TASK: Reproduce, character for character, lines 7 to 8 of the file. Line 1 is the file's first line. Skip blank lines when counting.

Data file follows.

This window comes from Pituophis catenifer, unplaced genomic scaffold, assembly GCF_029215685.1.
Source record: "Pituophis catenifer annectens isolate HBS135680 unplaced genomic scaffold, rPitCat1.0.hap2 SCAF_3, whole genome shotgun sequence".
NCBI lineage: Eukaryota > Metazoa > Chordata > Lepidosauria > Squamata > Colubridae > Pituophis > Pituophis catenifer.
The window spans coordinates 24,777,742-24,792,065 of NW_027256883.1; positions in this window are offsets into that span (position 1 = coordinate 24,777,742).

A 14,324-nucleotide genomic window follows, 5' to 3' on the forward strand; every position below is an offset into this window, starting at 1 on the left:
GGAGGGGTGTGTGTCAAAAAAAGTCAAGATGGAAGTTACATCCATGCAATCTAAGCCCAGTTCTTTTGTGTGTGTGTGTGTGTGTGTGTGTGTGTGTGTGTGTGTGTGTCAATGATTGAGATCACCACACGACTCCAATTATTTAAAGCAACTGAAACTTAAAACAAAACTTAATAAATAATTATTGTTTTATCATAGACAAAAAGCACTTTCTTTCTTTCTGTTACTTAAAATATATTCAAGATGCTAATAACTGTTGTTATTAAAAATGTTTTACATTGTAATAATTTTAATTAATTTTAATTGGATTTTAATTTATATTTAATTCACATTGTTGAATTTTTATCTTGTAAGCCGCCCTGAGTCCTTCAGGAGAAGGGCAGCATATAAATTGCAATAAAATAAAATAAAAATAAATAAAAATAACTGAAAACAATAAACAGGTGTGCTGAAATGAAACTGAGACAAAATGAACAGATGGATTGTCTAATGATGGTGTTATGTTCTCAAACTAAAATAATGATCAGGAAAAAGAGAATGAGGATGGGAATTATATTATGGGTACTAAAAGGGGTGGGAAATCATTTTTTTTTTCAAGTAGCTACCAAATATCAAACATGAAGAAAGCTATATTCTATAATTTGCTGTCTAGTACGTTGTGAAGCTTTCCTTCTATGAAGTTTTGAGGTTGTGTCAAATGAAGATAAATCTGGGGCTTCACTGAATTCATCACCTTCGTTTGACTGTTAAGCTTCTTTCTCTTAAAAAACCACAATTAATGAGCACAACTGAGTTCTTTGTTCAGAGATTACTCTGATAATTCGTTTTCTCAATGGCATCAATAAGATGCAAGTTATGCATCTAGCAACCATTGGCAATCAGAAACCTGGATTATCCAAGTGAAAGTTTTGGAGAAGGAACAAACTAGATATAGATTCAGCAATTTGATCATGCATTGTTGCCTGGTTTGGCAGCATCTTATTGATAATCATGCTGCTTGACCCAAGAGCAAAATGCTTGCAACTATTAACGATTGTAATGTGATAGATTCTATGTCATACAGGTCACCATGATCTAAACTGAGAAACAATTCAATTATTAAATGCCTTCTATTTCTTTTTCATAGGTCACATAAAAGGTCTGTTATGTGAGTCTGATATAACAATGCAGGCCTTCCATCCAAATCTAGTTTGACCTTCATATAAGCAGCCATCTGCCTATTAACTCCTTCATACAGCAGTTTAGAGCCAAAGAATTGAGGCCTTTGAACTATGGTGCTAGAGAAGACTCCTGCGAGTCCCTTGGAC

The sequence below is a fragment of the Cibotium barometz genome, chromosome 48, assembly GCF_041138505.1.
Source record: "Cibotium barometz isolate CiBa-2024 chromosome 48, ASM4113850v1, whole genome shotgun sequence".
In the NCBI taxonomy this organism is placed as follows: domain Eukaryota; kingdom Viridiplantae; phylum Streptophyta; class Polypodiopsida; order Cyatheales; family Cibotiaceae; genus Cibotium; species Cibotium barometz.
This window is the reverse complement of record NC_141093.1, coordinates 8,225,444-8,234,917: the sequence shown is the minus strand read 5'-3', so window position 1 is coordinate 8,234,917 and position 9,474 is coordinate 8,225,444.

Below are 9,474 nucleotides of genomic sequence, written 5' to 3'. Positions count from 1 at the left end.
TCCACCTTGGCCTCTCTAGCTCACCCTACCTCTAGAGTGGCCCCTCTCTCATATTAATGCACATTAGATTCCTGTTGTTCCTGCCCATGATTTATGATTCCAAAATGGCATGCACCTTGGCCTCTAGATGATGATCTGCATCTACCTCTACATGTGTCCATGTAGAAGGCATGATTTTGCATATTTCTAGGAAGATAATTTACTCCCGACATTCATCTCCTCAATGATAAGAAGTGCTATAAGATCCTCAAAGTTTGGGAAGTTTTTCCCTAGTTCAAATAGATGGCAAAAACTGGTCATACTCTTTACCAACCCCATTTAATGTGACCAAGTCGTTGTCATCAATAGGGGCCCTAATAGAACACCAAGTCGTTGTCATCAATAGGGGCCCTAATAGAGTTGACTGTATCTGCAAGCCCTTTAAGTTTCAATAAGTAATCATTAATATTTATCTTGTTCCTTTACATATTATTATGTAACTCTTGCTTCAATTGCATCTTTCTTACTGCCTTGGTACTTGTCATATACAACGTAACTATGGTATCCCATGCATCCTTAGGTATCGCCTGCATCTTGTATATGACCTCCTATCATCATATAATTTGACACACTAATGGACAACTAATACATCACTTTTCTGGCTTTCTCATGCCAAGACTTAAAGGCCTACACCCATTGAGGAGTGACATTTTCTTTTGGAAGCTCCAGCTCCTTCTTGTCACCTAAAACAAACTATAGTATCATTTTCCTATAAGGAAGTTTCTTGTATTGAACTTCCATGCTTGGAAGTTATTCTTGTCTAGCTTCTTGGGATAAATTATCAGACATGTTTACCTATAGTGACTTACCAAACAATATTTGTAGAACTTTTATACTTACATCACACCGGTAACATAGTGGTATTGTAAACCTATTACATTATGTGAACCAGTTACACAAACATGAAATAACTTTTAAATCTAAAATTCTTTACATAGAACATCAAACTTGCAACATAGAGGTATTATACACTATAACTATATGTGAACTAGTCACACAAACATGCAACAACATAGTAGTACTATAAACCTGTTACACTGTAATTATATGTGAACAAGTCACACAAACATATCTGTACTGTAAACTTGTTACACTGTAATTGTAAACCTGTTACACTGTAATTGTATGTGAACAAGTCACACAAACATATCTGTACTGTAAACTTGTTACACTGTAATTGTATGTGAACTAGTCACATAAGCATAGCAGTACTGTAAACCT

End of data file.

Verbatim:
The sequence below is a fragment of the Cibotium barometz genome, chromosome 48, assembly GCF_041138505.1.
Source record: "Cibotium barometz isolate CiBa-2024 chromosome 48, ASM4113850v1, whole genome shotgun sequence".